Big Daddy Kane
"Long Live The Kane"
Cold Chillin' (1988)
1000 Recordings To Hear Before You Die
Before I try to define Big Daddy Kane's skills with my own prose, let me offer an analogy. You know how Flava Flav is the hype-man for Public Enemy, or mainly for Chuck D because Chuck is a much, much better rapper than Flav? Well Jay-Z used to fill the hype-man role for Big Daddy Kane. This example is flawed in that Jay evolved into one of the biggest names in rap history as a solo act, but it gives an idea of the credibility that Kane commanded as an emcee, and as a member of Queens rap group the Juice Crew during hip-hop's "Golden Age."
The immediate and obvious thing that set Kane apart was how quickly he could deliver. Consider him next to Afrika Bambaataa, another "golden age" New York rapper (the term for the era collectively refers to non-gangsta hip-hop of the '80s and early '90s; not a reflection of my personal preferences). Afrika was pedestrian by Kane's standards, although he never looked for a battle per se. Then again, Kane is slow compared to some modern tongue-twisters, like Tech N9ne, but the advantage Kane has is that he makes a lot more sense when he speeds things up. Busta Rhymes, one of today's fastest deliverers, also developed under Kane's wing.
As mentioned before, Kane keeps a streamlined train of thought when delivering. Lil Wayne, who practices a similar form of simile-based rap ("I _____ like ______"), is a skilled rhymer, but he rarely nails down an idea. At the same time, it's not like Kane's themes ever get very complex. A majority of "Long live The Kane" is based around personal boasts. Some of my favorite include: "So full of action, my name should be a verb" from "Raw," and "black belt in rap-man-do" in the title track. But no matter how sharp the jab, this is all in good fun. Omens of the violence that would plague '90s classic hip-hop were yet to happen. This is the main reason fans dub the era "the golden age;" you could have fun listening without worrying about politics.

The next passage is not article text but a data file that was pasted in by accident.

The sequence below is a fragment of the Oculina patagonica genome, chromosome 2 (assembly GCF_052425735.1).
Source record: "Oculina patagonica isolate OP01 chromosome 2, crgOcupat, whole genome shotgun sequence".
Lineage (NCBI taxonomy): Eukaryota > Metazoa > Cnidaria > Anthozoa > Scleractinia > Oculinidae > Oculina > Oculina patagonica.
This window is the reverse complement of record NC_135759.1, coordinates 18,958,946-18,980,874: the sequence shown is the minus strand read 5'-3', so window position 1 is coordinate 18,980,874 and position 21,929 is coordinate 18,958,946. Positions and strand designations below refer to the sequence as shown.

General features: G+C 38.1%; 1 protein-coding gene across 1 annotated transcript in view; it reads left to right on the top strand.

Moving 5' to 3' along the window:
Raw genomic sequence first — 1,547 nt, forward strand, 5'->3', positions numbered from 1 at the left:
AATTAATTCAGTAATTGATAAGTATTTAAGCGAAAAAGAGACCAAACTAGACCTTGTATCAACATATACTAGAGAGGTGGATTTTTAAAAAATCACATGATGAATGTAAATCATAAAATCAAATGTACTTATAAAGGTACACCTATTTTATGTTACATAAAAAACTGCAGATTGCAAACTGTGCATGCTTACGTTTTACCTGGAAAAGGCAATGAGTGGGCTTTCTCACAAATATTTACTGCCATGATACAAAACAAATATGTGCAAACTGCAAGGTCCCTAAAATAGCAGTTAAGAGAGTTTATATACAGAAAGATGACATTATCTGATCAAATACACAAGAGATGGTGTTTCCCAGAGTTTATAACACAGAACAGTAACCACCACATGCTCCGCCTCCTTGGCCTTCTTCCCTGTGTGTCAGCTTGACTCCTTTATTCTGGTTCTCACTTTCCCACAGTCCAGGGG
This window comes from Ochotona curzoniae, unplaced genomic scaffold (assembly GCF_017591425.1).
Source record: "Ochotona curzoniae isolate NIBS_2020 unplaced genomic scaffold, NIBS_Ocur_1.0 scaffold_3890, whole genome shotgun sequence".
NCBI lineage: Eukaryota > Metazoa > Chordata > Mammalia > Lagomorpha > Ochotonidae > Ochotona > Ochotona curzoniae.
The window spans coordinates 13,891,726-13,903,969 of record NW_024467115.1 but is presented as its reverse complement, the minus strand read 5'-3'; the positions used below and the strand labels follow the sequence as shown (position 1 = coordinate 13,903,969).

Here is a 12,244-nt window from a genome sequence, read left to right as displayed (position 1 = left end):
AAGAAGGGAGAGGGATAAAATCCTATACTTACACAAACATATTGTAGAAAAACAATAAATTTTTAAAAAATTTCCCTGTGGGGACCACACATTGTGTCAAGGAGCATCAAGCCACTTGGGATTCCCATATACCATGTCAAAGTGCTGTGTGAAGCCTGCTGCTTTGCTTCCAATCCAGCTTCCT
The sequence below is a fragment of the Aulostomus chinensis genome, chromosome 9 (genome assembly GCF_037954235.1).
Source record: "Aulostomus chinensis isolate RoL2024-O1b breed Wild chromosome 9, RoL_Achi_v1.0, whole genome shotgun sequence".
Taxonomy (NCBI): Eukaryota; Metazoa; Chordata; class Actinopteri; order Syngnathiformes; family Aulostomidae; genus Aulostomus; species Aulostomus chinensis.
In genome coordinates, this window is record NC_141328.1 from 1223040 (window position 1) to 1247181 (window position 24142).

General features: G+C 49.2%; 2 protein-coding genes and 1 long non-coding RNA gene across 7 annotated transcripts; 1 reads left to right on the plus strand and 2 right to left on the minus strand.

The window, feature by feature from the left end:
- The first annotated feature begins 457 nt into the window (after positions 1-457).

As a modern listener, I'd contend that the act gets tired as the album wears on. Towards the end of the record, Kane waxes philosophic with "I'll Take You There" and "Word to The Mother(Land)," two Afro-centric tracks, but it's clear most attention is laid on self-promotional singles, such as "Ain't No Half-Steppin,'" the most popular song on the album. Kane even repeats the same line in two separate songs, defining the acronym in his title: "King Asiatic No One's Equal." In-house producer Marley Marl doesn't live up to the golden-age standards for beats that was set by Bambaataa, and it's no offense to him to argue that his sampling is less crazy than what The Dust Brothers did for the Beastie Boys. Marley, if anything, relies a little too much on classic James Brown, who makes sampled appearances in six of the ten tracks here. His turns at scratching, generally as a bridge following a hook, are well-balanced however.
Again, as a listener from the modern era, maybe I enjoy my hip-hop a little more aggressive, with beats a little more digital, a little less sample. I have it on good word however that if you prefer attending the old school, "Long Live The Kane" is near the apex of hip-hop's glory days.
INTERESTING FACT: Big Daddy Kane's ability to deliver rhymes so fast is especially impressive when you consider he has asthma.